When it comes to my skin, I’m vain. But who isn’t? I’ve yet to meet someone—especially a woman—who hasn’t ever aired a
complaint about a pimple, dry skin, a sun spot, a wrinkle or [go ahead, insert your skin issue here].
Here’s the good news: you may be able to solve some of your skin “issues” with food. Eating food, that is, not slathering it
on your skin (though, in some cases, that might work, too, but as a registered dietitian I can’t offer any advice there).
If you want smoother skin, try...
Grapefruit. Pick a pink one, though, because pink grapefruit gets its pink-red hue from
lycopene, a carotenoid that may help to keep your skin smooth. In a study published in 2008 in the European Journal of
Pharmaceutics and Biopharmaceutics, researchers found that of the 20 individuals studied, those who had higher skin
concentrations of lycopene had smoother skin. You can also get lycopene from tomatoes, carrots, watermelon, guava and red
Other food solutions: cocoa. Cocoa (and tea and red wine) contain a type of flavonoid called
epicatechin. In a study of 24 women, published in the Journal of Nutrition, drinking an epicatechin-rich cocoa
beverage daily for 12 weeks improved skin texture. The authors explained that epicatechin increased blood flow to the skin,
boosting nutrient and oxygen supply—both factors essential for keeping skin healthy.
If (age-related) dry skin is your problem, try...
Strawberries. Eating more vitamin C-rich foods, such as strawberries, may help to ward off
age-related dryness (wrinkles, too!), suggests research from 2007 in the American Journal of Clinical Nutrition.
Vitamin C’s skin-smoothing effects may be due to its ability to mop up harmful free radicals produced from ultraviolet rays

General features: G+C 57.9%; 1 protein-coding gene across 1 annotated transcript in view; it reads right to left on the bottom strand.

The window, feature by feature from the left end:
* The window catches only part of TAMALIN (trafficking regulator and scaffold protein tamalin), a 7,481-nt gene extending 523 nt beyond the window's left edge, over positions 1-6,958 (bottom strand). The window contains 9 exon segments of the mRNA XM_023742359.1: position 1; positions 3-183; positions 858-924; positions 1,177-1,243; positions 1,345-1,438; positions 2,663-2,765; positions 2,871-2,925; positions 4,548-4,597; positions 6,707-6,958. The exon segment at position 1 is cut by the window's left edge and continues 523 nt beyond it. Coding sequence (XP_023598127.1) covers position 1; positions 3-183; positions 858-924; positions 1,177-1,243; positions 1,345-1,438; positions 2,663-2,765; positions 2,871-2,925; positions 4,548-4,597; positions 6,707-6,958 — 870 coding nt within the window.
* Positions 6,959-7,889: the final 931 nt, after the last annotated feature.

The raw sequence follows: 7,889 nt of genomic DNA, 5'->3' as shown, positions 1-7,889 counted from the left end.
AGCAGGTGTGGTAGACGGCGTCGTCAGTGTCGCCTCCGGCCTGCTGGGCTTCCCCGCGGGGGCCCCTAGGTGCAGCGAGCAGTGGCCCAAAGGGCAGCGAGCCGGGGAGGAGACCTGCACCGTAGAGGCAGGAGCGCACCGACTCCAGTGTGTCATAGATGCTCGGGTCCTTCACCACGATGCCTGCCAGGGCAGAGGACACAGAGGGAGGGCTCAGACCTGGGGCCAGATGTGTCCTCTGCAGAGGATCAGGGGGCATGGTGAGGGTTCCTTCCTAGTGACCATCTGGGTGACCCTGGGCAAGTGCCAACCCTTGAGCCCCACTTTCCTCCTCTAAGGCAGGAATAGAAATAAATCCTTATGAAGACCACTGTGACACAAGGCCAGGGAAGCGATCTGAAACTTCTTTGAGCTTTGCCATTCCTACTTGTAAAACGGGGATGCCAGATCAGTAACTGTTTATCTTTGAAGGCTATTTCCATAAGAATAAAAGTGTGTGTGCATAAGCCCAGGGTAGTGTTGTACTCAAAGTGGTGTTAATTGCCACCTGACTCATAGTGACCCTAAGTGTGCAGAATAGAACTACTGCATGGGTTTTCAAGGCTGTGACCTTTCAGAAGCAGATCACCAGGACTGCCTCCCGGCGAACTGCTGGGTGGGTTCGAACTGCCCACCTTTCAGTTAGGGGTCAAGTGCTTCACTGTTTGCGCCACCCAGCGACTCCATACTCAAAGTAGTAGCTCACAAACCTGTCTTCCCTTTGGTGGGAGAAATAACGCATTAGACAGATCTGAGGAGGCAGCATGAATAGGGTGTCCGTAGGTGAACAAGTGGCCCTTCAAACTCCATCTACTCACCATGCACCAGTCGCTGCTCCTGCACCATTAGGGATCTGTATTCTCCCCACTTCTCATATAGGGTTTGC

and also its role in collagen synthesis. Collagen is fibrous protein that keeps skin firm and vitamin C is essential for
collagen production. Other C-rich foods include grapefruit, oranges, cantaloupe and dark green leafy vegetables.
If you’re worried about wrinkles, try...
Edamame. Eating edamame and other soyfoods may help to preserve skin-firming collagen because
it is rich in isoflavones. In a study published in the Journal of the American College of Nutrition, mice fed
isoflavones and exposed to ultraviolet radiation had fewer wrinkles and smoother skin than mice that were exposed to UV light
but didn’t get isoflavones. The researchers believe that isoflavones help prevent collagen breakdown, which begins starting
in our twenties.
Other food solutions: sardines. EPA (eicosapentaenoic acid),
one of the omega-3 fats in fatty fish like sardines, has also been shown to preserve collagen.
If you’re prone to sunburn, try...
Tomatoes. Consuming more lycopene—the carotenoid that makes tomatoes red—may protect your skin
from sunburn. In one study, participants who were exposed to UV light had almost 50 percent less skin reddening after they
ate 2 1/2 tablespoons of tomato paste or drank about 1 2/3 cups of carrot juice daily, in addition to their regular diet, for
10 to 12 weeks. Supplements, however, weren’t as effective: in the same study, those who received a lycopene supplement or
synthetic lycopene weren’t significantly protected against sunburn.
Other food solutions: Corn and egg yolks. Both are excellent sources of lutein, another type
of carotenoid. Like lycopene, lutein also shields your skin from UV damage.
If skin cancer is your concern, try...
Salmon. The omega-3 fats DHA and EPA (docosahexaenoic and eicosapentaenoic acids,
respectively) found in salmon may shield cell walls from free-radical damage caused by UV rays, according to a 2009 study in
the American Journal of Clinical Nutrition. Researchers followed the eating habits of more than 1,100 Australian
adults for approximately five years and found that for those who ate a little more than 5 ounces of omega-3-rich fish—such as
salmon, sardines and tuna—each week the development of precancerous skin lesions decreased by almost 30 percent. Aim to eat
two servings of fatty fish each week: not only are the omega-3s good for your skin, they’re good for your heart too.
Other food solutions:coffee and tea. Research suggests caffeine
in the two beverages may help to protect your skin against skin cancer. Caffeine basically kills precancerous and
ultraviolet-damaged skin cells by blocking a protein that they need to divide, explains Paul Nghiem, M.D., Ph.D., associate
professor of dermatology at the University of Washington Medical School. In a study where mice were exposed to harmful
sunburn-causing ultraviolet B rays, caffeine inhibited the formation of skin tumors.
What foods do you eat to help your skin?
Related Links from EatingWell: